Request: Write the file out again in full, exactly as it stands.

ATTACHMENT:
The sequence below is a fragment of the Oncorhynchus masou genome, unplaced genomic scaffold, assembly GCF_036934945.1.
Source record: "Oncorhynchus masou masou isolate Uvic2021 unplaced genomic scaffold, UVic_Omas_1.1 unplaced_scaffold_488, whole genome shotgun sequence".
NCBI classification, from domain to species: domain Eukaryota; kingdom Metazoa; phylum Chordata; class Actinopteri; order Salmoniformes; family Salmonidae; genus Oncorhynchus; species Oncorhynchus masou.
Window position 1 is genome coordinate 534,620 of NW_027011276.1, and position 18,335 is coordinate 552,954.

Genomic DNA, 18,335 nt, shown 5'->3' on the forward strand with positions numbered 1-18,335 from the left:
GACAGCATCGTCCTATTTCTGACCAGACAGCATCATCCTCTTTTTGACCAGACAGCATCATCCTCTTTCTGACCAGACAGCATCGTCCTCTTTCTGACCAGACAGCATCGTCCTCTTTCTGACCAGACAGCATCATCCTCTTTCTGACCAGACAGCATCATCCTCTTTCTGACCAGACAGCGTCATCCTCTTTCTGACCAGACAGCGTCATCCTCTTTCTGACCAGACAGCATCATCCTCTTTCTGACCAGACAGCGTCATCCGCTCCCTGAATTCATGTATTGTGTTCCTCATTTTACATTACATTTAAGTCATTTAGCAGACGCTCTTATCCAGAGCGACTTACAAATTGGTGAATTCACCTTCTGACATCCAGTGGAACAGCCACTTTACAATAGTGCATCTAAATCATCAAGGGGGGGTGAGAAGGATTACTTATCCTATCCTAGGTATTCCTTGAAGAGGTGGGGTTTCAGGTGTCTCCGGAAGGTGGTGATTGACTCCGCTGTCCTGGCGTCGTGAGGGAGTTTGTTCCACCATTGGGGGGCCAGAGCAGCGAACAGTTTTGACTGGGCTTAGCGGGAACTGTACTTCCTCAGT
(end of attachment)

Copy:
The sequence below is a fragment of the Oncorhynchus masou genome, unplaced genomic scaffold, assembly GCF_036934945.1.
Source record: "Oncorhynchus masou masou isolate Uvic2021 unplaced genomic scaffold, UVic_Omas_1.1 unplaced_scaffold_488, whole genome shotgun sequence".
NCBI classification, from domain to species: domain Eukaryota; kingdom Metazoa; phylum Chordata; class Actinopteri; order Salmoniformes; family Salmonidae; genus Oncorhynchus; species Oncorhynchus masou.
Window position 1 is genome coordinate 534,620 of NW_027011276.1, and position 18,335 is coordinate 552,954.

Genomic DNA, 18,335 nt, shown 5'->3' on the forward strand with positions numbered 1-18,335 from the left:
GACAGCATCGTCCTATTTCTGACCAGACAGCATCATCCTCTTTTTGACCAGACAGCATCATCCTCTTTCTGACCAGACAGCATCGTCCTCTTTCTGACCAGACAGCATCGTCCTCTTTCTGACCAGACAGCATCATCCTCTTTCTGACCAGACAGCATCATCCTCTTTCTGACCAGACAGCGTCATCCTCTTTCTGACCAGACAGCGTCATCCTCTTTCTGACCAGACAGCATCATCCTCTTTCTGACCAGACAGCGTCATCCGCTCCCTGAATTCATGTATTGTGTTCCTCATTTTACATTACATTTAAGTCATTTAGCAGACGCTCTTATCCAGAGCGACTTACAAATTGGTGAATTCACCTTCTGACATCCAGTGGAACAGCCACTTTACAATAGTGCATCTAAATCATCAAGGGGGGGTGAGAAGGATTACTTATCCTATCCTAGGTATTCCTTGAAGAGGTGGGGTTTCAGGTGTCTCCGGAAGGTGGTGATTGACTCCGCTGTCCTGGCGTCGTGAGGGAGTTTGTTCCACCATTGGGGGGCCAGAGCAGCGAACAGTTTTGACTGGGCTTAGCGGGAACTGTACTTCCTCAGT